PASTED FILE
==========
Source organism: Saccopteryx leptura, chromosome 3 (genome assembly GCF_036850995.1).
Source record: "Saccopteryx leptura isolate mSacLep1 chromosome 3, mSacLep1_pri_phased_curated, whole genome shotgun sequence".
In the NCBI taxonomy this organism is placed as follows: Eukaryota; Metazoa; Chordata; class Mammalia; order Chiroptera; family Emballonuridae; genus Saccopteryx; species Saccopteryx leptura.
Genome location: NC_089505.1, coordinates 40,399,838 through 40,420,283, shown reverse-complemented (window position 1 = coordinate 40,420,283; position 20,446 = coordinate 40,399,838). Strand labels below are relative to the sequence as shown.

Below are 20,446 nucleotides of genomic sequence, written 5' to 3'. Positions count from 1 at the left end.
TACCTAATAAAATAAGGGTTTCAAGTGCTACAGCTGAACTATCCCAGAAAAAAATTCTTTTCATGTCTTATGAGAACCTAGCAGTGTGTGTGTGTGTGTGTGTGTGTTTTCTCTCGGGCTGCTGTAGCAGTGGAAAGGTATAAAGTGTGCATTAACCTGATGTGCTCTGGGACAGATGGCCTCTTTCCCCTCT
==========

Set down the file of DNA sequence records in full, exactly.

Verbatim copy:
Source organism: Saccopteryx leptura, chromosome 3 (genome assembly GCF_036850995.1).
Source record: "Saccopteryx leptura isolate mSacLep1 chromosome 3, mSacLep1_pri_phased_curated, whole genome shotgun sequence".
In the NCBI taxonomy this organism is placed as follows: Eukaryota; Metazoa; Chordata; class Mammalia; order Chiroptera; family Emballonuridae; genus Saccopteryx; species Saccopteryx leptura.
Genome location: NC_089505.1, coordinates 40,399,838 through 40,420,283, shown reverse-complemented (window position 1 = coordinate 40,420,283; position 20,446 = coordinate 40,399,838). Strand labels below are relative to the sequence as shown.

Below are 20,446 nucleotides of genomic sequence, written 5' to 3'. Positions count from 1 at the left end.
TACCTAATAAAATAAGGGTTTCAAGTGCTACAGCTGAACTATCCCAGAAAAAAATTCTTTTCATGTCTTATGAGAACCTAGCAGTGTGTGTGTGTGTGTGTGTGTGTTTTCTCTCGGGCTGCTGTAGCAGTGGAAAGGTATAAAGTGTGCATTAACCTGATGTGCTCTGGGACAGATGGCCTCTTTCCCCTCT